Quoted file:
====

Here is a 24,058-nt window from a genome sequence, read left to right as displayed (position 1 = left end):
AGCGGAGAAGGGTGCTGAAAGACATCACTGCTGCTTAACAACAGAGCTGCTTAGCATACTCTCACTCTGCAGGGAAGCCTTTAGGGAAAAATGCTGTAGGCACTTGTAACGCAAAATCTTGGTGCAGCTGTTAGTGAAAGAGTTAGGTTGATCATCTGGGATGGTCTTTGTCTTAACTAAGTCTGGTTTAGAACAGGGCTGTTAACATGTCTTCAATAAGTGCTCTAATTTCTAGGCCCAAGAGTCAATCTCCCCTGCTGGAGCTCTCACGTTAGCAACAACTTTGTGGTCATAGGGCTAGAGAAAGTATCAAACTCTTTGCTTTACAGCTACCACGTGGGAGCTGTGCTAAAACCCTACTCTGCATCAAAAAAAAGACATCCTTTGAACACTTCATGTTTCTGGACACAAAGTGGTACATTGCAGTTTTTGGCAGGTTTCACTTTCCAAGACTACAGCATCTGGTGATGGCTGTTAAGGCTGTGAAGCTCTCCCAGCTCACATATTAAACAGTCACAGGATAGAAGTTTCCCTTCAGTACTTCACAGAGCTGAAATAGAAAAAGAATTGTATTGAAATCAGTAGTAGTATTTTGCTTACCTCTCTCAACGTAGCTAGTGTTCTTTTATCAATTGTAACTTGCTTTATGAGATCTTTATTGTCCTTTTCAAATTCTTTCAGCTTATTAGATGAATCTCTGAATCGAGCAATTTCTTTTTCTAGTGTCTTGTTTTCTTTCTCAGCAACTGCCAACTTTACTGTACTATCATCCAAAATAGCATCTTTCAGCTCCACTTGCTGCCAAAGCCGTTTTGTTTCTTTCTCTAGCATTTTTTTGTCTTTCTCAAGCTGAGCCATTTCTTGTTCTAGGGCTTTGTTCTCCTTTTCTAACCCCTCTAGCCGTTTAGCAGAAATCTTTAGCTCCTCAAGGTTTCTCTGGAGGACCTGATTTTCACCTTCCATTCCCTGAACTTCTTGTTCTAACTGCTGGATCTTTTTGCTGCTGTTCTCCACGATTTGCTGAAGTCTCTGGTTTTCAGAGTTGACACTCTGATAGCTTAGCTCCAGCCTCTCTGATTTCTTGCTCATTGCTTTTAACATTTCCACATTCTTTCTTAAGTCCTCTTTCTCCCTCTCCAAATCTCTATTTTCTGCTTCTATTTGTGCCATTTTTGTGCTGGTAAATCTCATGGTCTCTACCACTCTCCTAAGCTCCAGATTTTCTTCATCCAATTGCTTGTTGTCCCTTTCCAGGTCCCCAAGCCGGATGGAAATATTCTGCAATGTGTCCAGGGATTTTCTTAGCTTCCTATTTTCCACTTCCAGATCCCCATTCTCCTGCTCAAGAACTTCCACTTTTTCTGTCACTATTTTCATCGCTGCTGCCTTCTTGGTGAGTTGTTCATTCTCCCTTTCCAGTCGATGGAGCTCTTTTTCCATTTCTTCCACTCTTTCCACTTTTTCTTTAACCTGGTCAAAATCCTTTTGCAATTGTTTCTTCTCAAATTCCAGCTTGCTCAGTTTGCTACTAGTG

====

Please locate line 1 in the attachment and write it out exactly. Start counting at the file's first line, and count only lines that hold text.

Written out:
Here is a 24,058-nt window from a genome sequence, read left to right as displayed (position 1 = left end):